There is a richness to the story, the characters are well-crafted, the plot gripping. More important still is the telling of a history which is not universally known, the exploration of the cultural norms during that time, the reminder that then, just as now, the rebellious nature of a woman is a force to be reckoned with.
These Bones Will Rise Again – by Panashe Chigumadzi
History, all too often really is “his story”: the past of a country centred on men, the role of women erased, forgotten, buried under a rubble of insignificance. This book attempts to correct that.
It has been over a year since the fall of the House of Mugabe, a monumental event in the history of Zimbabwe. Amid all the headlines and analysis about the “coup that was not a coup”, it is important to remember that there was a Zimbabwe before Mugabe and there is one after him. There is the story of Zimbabwe which goes beyond men, political figures and the colonialists.
In These Bones Will Rise Again, Chigumadzi skilfully brings together the stories of Zimbabwe’s anti-colonial heroine Mbuya Nehanda, her own grandmother Mbuya Chigumadzi, and the collective power of a nation in its multiple fights for liberation. With this book, the author claims the right that many women have been denied since the beginning of time: the right to tell her story.
Digital Democracy, Analogue Politics – by Nanjala Nyabola
Nanjaya Nyabola has always been a force to be reckoned with, confirmed once again by the brilliance of this book that explores the impact of technology and internet on life and politics in Kenya. There is little doubt that, in many parts of the world, social media has had a huge influence on politics, activism and the way in which we communicate with each other. These digital platforms have opened up a space for marginalised voices, new narratives, and the demand for accountability. This is certainly the case of Kenya.
Do these spaces exist in a vacuum? Are they a utopia wholly divorced from offline realities? Does technological freedom equate to more democracy?
Nyabola delves deeper into this. The power of Kenyans on Twitter suggests that yes, social media can be a force for good. But juxtaposed against the rise of “fake news”, the role of companies like Cambridge Analytica, and the harassment of women online, it is clear that these issues demand a far more nuanced look than the over-simplified perspective offered by the West.
For anyone interested in Kenya, technology and the power of social media, Digital Democracy, Analogue Politics is compulsory reading. An added bonus comes in the way of Nyabola’s style of writing; effortless, provocative and unapologetic.
Inside Al-Shabaab: The Secret History of al-Qaeda’s Most Powerful Ally – by Harun Maruf and Dan Joseph
Considered one of the world’s most notorious terrorist movements, al-Shabaab has been behind some of the most horrifying terrorist attacks in Somalia and beyond. In areas it controls, the group rules with an iron fist. Voice of America journalists Harun Maruf and Dan Joseph investigate the myriad of factors which have contributed to the creation, growth and resurgence of the organisation. Western powers, the African Union, the Somali government and local actors combined with corruption and infighting all play their part. Also not to be under-estimated is the role of al-Qaeda, which, according to the book, encouraged al-Shabaab to “be more flexible”.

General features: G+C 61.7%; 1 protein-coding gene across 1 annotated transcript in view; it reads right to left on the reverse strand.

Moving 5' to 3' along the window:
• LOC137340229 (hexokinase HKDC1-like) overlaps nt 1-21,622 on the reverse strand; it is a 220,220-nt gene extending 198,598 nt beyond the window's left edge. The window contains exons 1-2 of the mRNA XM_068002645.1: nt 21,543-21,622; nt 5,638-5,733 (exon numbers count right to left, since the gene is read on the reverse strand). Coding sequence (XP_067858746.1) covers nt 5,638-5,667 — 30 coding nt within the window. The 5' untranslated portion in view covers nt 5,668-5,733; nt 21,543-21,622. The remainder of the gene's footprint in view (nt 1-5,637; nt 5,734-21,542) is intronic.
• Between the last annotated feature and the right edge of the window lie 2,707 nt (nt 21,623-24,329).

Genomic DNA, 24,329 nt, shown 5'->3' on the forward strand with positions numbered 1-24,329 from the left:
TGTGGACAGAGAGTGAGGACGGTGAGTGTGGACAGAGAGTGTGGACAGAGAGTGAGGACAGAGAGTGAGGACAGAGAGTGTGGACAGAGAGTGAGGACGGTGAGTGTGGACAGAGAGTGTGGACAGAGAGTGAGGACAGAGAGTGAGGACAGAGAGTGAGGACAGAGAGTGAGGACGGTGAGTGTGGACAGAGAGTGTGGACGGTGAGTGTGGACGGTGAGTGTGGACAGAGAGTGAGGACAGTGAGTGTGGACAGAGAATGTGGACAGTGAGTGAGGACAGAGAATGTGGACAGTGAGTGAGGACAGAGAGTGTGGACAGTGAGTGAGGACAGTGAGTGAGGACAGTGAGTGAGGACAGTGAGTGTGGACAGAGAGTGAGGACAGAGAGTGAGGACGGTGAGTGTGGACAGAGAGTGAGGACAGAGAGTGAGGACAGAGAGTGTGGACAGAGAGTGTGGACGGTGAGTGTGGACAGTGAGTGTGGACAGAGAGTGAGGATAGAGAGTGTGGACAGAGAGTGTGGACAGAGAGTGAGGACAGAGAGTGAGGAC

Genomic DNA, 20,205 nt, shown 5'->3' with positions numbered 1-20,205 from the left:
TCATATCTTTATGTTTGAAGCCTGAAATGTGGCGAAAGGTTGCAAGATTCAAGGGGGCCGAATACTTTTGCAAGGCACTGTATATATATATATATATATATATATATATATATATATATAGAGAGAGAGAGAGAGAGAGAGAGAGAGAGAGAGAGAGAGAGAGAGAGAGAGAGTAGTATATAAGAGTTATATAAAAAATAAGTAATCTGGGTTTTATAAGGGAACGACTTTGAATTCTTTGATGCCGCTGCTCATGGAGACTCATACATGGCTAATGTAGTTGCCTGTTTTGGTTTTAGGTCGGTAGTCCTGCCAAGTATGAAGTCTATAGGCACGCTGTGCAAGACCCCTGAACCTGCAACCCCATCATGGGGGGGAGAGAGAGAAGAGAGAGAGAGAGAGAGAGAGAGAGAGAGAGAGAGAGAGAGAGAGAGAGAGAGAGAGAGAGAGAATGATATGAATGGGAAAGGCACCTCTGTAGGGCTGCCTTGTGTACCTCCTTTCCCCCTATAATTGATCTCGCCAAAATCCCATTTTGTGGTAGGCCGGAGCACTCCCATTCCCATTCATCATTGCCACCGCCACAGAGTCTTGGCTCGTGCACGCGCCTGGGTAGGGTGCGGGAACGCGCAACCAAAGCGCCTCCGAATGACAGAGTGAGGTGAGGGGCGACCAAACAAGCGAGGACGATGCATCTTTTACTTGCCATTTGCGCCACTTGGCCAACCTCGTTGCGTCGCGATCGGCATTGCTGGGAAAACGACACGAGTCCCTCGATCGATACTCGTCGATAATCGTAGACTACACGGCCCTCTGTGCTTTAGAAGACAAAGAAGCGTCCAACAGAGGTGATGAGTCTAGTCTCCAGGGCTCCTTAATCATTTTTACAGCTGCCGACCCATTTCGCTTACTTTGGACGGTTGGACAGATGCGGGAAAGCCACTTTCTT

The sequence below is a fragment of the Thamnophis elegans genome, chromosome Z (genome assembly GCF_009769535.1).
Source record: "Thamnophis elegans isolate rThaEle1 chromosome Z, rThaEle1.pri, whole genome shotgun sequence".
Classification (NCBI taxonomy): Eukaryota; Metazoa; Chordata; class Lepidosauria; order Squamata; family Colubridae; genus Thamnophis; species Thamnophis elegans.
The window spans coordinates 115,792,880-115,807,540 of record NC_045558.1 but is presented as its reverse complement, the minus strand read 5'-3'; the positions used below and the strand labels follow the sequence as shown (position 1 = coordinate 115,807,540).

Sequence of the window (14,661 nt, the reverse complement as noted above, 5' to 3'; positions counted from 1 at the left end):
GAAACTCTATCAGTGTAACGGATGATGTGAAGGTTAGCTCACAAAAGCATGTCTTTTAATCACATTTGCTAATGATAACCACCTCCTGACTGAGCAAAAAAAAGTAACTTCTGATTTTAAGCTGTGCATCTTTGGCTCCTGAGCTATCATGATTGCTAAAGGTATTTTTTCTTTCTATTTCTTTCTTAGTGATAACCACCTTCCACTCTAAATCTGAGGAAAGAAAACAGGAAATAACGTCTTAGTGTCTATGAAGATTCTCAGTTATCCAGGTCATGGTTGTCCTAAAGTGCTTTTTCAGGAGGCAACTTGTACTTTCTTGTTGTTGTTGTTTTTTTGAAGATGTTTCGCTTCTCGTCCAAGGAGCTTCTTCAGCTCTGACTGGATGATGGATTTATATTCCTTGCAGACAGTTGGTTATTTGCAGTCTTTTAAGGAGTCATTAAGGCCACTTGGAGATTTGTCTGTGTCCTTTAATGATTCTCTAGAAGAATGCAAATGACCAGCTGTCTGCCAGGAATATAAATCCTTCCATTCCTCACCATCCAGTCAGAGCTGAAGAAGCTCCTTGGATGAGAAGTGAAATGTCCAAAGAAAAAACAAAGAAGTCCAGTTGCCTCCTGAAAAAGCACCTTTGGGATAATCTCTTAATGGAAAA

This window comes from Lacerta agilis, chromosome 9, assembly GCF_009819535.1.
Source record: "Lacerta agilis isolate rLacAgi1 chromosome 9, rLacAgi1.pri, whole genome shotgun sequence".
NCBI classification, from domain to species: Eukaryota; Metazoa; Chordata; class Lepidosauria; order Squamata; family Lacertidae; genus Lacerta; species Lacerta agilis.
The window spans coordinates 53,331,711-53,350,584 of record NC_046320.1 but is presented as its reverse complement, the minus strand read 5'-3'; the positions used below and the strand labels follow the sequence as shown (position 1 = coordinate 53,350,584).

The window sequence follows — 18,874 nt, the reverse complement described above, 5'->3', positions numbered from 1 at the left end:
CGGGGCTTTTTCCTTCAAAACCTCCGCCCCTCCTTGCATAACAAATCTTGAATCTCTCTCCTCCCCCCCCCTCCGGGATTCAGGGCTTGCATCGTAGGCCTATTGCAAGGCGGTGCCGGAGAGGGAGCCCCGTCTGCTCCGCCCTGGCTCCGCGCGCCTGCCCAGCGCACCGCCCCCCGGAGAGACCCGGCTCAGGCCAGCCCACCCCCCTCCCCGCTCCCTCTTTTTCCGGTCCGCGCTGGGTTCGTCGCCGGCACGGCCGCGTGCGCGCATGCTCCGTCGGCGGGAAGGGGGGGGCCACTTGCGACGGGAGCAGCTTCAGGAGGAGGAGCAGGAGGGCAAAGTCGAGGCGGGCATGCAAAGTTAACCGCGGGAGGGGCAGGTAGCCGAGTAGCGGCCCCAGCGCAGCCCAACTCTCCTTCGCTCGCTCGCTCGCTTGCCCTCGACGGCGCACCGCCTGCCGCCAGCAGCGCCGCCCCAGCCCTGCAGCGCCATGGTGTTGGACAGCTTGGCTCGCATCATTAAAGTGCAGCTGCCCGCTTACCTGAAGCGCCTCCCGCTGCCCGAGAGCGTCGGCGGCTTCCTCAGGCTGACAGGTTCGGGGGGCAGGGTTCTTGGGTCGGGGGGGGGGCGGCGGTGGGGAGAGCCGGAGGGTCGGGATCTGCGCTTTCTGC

Featuring interviews with government officials, former al-Shabaab members, soldiers and numerous other sources, the authors leave no stone unturned in their quest to tell the story of just how al-Shabaab continues to operate and why it continues to attract young people. This is hugely informative painstakingly-researched book.
British-Somali poet Momtaza Mehri was named Young Poet Laureate for London earlier this year. One look at her work shows that the accolade is very much deserved. Her poem “Summer Night Spent Cosplaying Ashanti & Ja Rule Or Something Else Resembling Happiness” will leave you holding your breath. Raw and blistering, it is, simply put, everything poetry should be. She is a monumental talent who will no doubt continue to take the literary world by storm.
This year also saw Nigerian poet Kola Tubosun release his poetry collection Edwardsville by Heart, encompassing travel, memory and lyrics. This is not just a selection of poems. It is art.
Fellow Nigerian poet Ijeoma Umebinyuo continues to change lives with her words too. Her first collection of poems Questions for Ada is life-transforming, and Umebinyuo is just getting started. Her words echo loudly as she states: “The culture of silence will have women without certain rights. They will call it tradition, you will call it by its name: Oppression.”
Without a doubt, Zambian-born poet Cheswayo Mphanza’s poem ‘Reprise’ is one of the best poems of the year. Published in the American Literary Review, the first stanza reads “You’re nobody until somebody kills you”, continuing with the lines “Death, I lust for you and the stardom you bring”.
South African poet and theatre practitioner Koleka Putuma’s 2017 collection Collective Amnesia has continued to make waves this year. Gut wrenching yet ethereal.
Finally, British-Ugandan bard George The Poet graced the coverage of the Royal Wedding with a performance of “The Beauty of Union”. This combined with his speaking out regarding being strip-searched by police is a reminder of why he is a voice of a generation.